How To Recognise A Good Led Downlight
1. The Led Colour Temperature Must Be 2700k
When buying LED Downlights for your home, you want the same warm, ambient feel you are used to getting from halogen and incandescent lamps. ‘Warm white’ sounds ideal – but it‘s just a description, and not a very accurate one. To get the effect you want it‘s much better to look for the actual colour temperature, which is measured in Kelvin (K). To recreate the warmth of halogens and incandescent lamps you need a rating of 2700K.
Both lamps shown here are described as ‘warm white’: the left image is 2700K and the right is 3000k.
2. Choose An Led With A Cri Of 95+
Colour Rendering Index (CRI) The CRI tells you about the ‘quality‘ of light you‘re getting. It‘s a measurement of how well the light source will reproduce the true balanced colour range of the objects it illuminates.
So if you have a lovely brown leather chair or bright cushions and you want them to look their best, you need a high CRI score.
Traditional halogens and incandescent lamps have a CRI score of 99 out of 100, which means we are all used to an exceptional quality of light.
Most LED downlights have a Colour Rendering Index score of 80. That‘s fine for many uses in the home, but if you don’t want a 20% drop in light quality when you change over to LED, you need lamps with a CRI of at least 95.
In these images, high CRI lighting brings out the vibrant colours in the child’s play mat and the flooring. They both look just as good under the 99 CRI from the incandescent lamp (left) and the 97 CRI from our 11w LED Bulb (right). But the 80 CRI light makes everything look dull and flat.
Don’t Dull Your Life
See the colour difference in the two images below. The right image appears more vibrant and bright, it’s particularly obvious in the brown leather chair, the red throw and the wooden flooring. The High CRI Lighting in the image on the right is bringing out the true colours of the items whilst the low CRI LED’s are making everything duller and more sterile in the left image.
As impactful as it is using images like these, the effects of CRI are far more visual and obvious in person.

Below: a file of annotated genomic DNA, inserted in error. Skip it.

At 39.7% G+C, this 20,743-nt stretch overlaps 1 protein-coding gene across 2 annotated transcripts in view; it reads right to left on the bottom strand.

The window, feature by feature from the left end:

3. Get A Lifespan Guarantee On The Whole Led Bulb
When it comes to stating the lifespan of a lamp, LED companies often let optimism get the better of them. A good quality LED chip can last up to 50,000 hours, but the LED spotlight you buy will only last as long as its other components – which essentially means the power supply. Most power supplies have a life of 10,000 – 20,000 hours. At Well-Lit, we‘ve tested a lot of LED products. We‘ve yet to find an LED spotlight that‘s built to last 50,000 hours. What we do find are spots with components that are simply incompatible with the lifespan being claimed. Tip: Make sure the guarantee you get is for the whole LED Lamp and not the LED chip alone. This avoids problems if the lamps fails but the LED would still be functional – as it usually is.
4. Choose An Led Downlight With Great Heat Dissipation
Without effective heat dissipation to protect the critical components, high temperatures will have a severe effect on performance and reliability. Designing and constructing an effective heat dissipation system requires specialised skills and high quality materials. Cutting corners in this area is a sure way to produce LEDs more cheaply, but at the cost of long-term reliability. As we‘ll see shortly, the capacitors inside the power supply can be particularly susceptible. But for now let‘s find out what good and bad heat dissipation looks like in practice.
The first image shows an LED spot that‘s widely available in the UK. The red colour indicates the hottest areas. The heat dissipation system is virtually non-existent, and the generated heat is retained in the worst possible place – in the LED area just under the lens assembly. After just a few hours‘ use, the heat will start to compromise the longevity of the chip. The chances of this LED spotlight reaching its claimed lifespan are remote.
The next image shows our 7w Dimmable GU10 LED Spot. The lens area and the base containing the power supply – are blue, indicating that they are much cooler. The generated heat is dissipated to the casing, protecting the critical internal components.
5. Choose An Led Downlight With A High Quality Power Supply
Many new converts to LED lighting are disappointed to find their lamps fail completely within a year or two of purchase. When we get these lamps on the workbench, we find the cause is usually the capacitors in the power supply – not the LED itself. These capacitors have a maximum temperature rating of anywhere between 80 degrees C to 130 degrees C. The higher the rating, the higher the cost to the manufacturer – you can probably guess the rest. Continuous operation at the maximum temperature will reduce the lifespan of the product. Operating above the maximum ratings is even worse. Here you can see a range of power supplies we‘ve recently taken out of LED Lamps on general sale in the UK. One good one, the rest a mixture of low cost, poor quality components and even some potential fire hazards.
Making Your Choice
Of course, some of these five differences are easier to check than others. But if the colour temperature and CRI information are present and correct, and the guarantee covers the whole downlight, there‘s a much better chance that the parts you can‘t see are up to standard as well.